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Antiviral immune response is suppressed in COVID-19 patients compared to influenza patients

Most adults with moderate to severe COVID-19, rather than life-threatening hyperinflammation, have a suppressed viral immune response compared to adults with influenza, another viral respiratory infection.

The St. Louis Children’s Research Hospital in St. Louis and the University of Washington School of Medicine have led a study suggesting that most COVID-19 patients are not candidates for treatment with steroids such as dexamethasone.The study will be displayed today Science Advances..

In this study, less than 5% of COVID-19 patients, including the most ill, showed a life-threatening hyperinflammatory immune response known as cytokine storm syndrome. Cytokines are small proteins secreted by blood cells that help regulate the immune response and cause inflammation.

Cytokine storms occur when excessive or abnormally regulated cytokine production causes hyperinflammation and tissue damage. Dexamethasone and other steroids are prescribed to treat cytokine storms, but the drug can be counterproductive in patients whose immune response is already suppressed.

Cytokine storms have been proposed as a cause of respiratory failure in COVID-19 patients.

We identified a subset of COVID-19 patients with a widely up-regulated set of cytokines that are characteristic of cytokine storms. But overall, the average person with COVID-19 was less inflamed than the average person with the flu, even in patients with moderate to severe illness. “

Dr. Paul Thomas, Collaborative Research Author, Faculty of Immunology, St. Jude Children’s Research Hospital

“The findings suggest that treatments that suppress inflammation may only be effective in a small number of patients with an inflammatory profile,” Thomas said. He of the University of Washington School of Medicine, Ali Ellebedy, Ph.D. , And Philip Mudd, MD, Ph.D. Is the corresponding author of this study.

Researchers say that what is needed is a fast, reliable, and inexpensive test to measure cytokines and identify patients who are most likely to benefit from immunosuppressive treatment.

Mad, a scientist and emergency physician treating patients with COVID-19 at Barnes-Jewish Hospital in St. Louis, said: “Directing immunosuppressive therapy to a small subset of COVID-19 patients with an overactive immune response is the only way to know if these approaches will ultimately help.”

Immune response: COVID-19 vs influenza

It is also necessary to better understand the immune response to COVID-19, including the causes of respiratory failure reported in as many as 8% of patients.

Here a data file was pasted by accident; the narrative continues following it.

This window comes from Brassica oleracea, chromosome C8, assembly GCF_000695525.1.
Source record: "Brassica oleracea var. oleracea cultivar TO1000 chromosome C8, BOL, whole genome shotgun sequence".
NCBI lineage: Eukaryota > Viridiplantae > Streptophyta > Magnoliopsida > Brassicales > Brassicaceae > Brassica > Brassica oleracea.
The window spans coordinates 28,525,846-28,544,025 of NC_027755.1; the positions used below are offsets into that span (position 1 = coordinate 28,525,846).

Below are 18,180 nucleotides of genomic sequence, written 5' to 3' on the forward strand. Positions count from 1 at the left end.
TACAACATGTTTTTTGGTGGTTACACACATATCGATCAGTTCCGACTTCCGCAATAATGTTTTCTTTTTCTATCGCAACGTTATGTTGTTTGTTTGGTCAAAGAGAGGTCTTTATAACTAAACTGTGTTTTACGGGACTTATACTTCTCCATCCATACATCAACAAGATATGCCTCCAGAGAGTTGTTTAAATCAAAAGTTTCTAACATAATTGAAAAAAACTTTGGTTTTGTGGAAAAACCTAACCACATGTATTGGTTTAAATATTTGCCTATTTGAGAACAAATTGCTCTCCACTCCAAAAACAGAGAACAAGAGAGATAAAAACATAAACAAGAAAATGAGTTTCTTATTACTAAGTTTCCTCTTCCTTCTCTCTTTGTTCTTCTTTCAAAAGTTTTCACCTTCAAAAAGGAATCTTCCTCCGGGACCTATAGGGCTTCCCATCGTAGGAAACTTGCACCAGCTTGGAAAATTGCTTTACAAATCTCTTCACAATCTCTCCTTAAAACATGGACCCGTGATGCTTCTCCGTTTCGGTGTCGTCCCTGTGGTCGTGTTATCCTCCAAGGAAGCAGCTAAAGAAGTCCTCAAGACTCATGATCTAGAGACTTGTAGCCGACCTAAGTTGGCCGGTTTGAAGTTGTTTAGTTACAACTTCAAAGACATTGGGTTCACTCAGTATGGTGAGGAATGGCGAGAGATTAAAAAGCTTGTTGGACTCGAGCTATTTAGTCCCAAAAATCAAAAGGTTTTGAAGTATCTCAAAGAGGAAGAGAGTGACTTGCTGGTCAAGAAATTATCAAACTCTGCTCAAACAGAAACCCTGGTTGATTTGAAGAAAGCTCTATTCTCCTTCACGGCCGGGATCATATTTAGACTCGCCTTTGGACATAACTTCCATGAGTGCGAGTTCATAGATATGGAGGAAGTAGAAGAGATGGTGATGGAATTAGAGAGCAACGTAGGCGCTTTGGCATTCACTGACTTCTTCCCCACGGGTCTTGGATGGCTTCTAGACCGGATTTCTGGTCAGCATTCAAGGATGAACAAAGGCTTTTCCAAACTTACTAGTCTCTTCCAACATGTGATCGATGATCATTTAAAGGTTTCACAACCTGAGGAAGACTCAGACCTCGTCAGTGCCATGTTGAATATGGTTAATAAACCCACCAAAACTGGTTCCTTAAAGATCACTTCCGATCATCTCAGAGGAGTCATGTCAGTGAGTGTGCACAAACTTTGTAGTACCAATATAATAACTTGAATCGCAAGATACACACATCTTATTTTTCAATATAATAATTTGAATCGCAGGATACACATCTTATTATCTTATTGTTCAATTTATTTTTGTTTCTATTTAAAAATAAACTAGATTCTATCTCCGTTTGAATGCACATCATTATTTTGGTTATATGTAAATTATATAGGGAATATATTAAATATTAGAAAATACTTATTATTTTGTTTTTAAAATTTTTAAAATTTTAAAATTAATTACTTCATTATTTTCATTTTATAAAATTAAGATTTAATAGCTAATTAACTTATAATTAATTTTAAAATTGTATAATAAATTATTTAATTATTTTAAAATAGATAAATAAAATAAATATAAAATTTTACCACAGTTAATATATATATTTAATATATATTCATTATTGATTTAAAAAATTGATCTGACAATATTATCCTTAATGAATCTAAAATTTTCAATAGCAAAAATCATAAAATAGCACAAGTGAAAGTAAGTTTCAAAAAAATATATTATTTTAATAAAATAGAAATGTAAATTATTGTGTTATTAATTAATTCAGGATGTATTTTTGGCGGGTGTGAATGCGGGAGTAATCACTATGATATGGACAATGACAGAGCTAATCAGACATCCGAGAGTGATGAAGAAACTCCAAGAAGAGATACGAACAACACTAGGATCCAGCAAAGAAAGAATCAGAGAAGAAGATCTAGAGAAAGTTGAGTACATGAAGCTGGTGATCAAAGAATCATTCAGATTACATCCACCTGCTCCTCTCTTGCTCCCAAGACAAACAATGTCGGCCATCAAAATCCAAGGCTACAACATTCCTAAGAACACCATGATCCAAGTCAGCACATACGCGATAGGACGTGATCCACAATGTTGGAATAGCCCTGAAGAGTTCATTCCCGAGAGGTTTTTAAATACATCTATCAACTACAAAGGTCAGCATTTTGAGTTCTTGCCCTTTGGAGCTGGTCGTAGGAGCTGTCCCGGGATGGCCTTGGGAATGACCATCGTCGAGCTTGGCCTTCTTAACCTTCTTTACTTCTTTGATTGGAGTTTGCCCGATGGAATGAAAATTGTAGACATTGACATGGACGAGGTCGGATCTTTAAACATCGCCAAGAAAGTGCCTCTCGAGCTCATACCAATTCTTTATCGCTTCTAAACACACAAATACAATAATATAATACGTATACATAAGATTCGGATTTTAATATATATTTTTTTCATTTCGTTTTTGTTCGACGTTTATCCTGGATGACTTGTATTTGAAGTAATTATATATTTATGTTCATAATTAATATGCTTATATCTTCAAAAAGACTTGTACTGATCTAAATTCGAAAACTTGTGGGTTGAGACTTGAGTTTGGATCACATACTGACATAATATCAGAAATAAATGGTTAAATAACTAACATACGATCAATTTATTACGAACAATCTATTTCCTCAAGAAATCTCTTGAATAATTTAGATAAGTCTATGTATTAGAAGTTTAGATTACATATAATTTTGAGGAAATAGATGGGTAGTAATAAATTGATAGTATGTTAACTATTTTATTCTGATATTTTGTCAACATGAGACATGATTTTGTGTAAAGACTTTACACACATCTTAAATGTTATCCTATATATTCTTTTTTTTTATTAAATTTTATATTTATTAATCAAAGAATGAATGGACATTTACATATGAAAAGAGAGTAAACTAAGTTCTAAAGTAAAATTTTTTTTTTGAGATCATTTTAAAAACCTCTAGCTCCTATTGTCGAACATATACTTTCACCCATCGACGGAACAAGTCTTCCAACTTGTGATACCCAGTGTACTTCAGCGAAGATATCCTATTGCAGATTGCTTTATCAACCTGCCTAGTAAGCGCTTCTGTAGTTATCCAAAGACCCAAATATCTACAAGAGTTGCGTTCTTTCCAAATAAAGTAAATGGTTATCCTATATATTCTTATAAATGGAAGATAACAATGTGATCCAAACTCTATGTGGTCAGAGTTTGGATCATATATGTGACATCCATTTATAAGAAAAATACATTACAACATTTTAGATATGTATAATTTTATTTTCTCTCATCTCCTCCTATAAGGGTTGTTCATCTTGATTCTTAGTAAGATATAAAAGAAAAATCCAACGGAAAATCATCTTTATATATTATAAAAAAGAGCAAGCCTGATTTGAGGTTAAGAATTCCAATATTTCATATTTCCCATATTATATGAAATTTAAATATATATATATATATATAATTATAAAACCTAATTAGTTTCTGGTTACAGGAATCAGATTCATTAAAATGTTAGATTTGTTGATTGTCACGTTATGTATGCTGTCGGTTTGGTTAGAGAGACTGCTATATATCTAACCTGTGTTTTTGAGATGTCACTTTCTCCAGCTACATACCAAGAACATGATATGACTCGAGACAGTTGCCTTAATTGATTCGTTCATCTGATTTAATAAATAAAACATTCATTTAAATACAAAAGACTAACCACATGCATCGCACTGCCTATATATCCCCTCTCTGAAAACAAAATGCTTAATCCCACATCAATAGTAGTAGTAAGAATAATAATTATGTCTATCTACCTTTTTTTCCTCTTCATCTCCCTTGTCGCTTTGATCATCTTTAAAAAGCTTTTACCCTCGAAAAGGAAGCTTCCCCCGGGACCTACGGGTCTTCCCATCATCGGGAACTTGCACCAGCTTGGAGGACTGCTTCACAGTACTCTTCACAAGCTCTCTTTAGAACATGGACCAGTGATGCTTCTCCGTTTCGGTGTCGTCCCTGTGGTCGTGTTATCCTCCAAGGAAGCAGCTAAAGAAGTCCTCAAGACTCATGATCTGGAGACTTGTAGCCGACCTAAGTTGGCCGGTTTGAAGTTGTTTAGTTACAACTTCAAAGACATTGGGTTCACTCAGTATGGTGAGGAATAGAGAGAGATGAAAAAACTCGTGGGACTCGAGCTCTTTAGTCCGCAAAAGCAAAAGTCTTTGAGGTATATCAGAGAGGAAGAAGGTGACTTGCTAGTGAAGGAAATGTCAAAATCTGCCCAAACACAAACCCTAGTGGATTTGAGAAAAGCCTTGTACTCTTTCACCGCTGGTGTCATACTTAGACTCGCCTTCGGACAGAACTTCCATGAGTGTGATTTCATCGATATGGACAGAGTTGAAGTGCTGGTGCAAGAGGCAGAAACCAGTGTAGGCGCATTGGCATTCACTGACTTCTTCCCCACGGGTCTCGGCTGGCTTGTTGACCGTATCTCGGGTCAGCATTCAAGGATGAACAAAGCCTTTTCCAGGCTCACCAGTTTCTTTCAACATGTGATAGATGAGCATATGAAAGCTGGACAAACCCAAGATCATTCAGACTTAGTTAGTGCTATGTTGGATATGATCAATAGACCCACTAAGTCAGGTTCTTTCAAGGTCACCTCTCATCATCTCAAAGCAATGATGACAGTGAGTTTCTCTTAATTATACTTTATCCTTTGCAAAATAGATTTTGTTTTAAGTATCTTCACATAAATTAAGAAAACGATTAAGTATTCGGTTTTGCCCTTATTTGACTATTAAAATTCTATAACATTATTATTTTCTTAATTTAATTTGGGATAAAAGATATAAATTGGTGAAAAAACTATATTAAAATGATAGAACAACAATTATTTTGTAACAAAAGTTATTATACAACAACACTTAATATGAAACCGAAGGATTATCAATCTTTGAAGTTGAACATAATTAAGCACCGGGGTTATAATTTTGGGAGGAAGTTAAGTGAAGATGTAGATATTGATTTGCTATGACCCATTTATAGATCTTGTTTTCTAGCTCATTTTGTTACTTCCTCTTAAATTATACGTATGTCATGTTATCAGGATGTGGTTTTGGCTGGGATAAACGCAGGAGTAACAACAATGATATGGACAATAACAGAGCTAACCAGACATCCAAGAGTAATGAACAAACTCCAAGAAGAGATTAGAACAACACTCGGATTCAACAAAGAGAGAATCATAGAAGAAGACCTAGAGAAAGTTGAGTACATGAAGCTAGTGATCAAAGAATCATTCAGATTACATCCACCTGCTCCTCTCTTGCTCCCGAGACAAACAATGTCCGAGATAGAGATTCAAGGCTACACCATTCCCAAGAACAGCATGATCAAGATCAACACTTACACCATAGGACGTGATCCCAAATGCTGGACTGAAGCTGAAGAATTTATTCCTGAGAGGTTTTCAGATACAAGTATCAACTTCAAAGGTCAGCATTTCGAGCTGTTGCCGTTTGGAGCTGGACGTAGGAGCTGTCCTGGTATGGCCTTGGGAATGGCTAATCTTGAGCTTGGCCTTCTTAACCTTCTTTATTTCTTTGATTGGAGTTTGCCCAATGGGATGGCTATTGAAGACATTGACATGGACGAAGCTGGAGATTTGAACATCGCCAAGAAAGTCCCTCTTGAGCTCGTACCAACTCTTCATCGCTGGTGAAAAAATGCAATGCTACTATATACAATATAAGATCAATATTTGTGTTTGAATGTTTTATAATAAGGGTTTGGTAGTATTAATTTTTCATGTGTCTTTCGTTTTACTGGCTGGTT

Researchers do it in this report, which derives from one of the largest and most comprehensive comparisons of human immune response to SARS-CoV-2, the virus that causes influenza and COVID-19. I tried. Unlike COVID-19, the immune response to influenza has been studied for decades and is better understood.

The study included 168 adults with COVID-19, 26 adults with influenza, and 16 healthy volunteers. Over 90% of COVID-19 patients were hospitalized and about half were hospitalized in the intensive care unit. Twenty-three percent of those hospitalized died. More than half of influenza patients were hospitalized, 35% died in the ICU and 8% of hospitalized patients died.

To understand the immune response, researchers measured a variety of immune cells and factors, including 35 different cytokines. Seven COVID-19 patients, or 4%, met the study definition of cytokine storms. This means that more than half of the 35 cytokines were significantly elevated compared to the patient average. Statistically, elevation was defined as at least two standard deviations from the mean.

Patients with cytokine storm syndrome had individual cytokine levels 10 to 100 times higher than average. However, when researchers included age and other factors, COVID-19 patients had lower overall cytokine levels than influenza patients.

What if it’s not a cytokine storm?

“The absence of hyperinflammation in most COVID-19 patients does not mean that they are less ill,” said Dr. Jeremy Chace Crawford, co-lead author of St. Jude Immunology. “In most cases, the disease is not caused by widespread hyperinflammation due to cytokine storms, but has important implications for the development of generalized COVID-19 therapies.”

The analysis revealed that the antiviral immune response was significantly suppressed in COVID-19 patients compared to influenza patients. In addition to cytokine measurements, researchers analyzed cytokine transcription in individual blood cells of influenza patients, COVID-19, and healthy volunteers. COVID-19 was associated with a significant reduction in the production and response of type I and type II interferons, which are cytokines that play a central role in the antiviral immune response.

Researchers have also found evidence that SARS-CoV-2 alters pathways that control the immune response and promotes steroid production by patients.

“Our results suggest that most COVID-19 patients already produce high levels of glucocorticoids before treatment, which probably leads to the weakened immunity seen in most patients.” Said Thomas. “These patients may need treatment to boost their immune response in order to knock down the virus.”


St. Jude Children’s Research Hospital

Antiviral immune response is suppressed in COVID-19 patients compared to influenza patients

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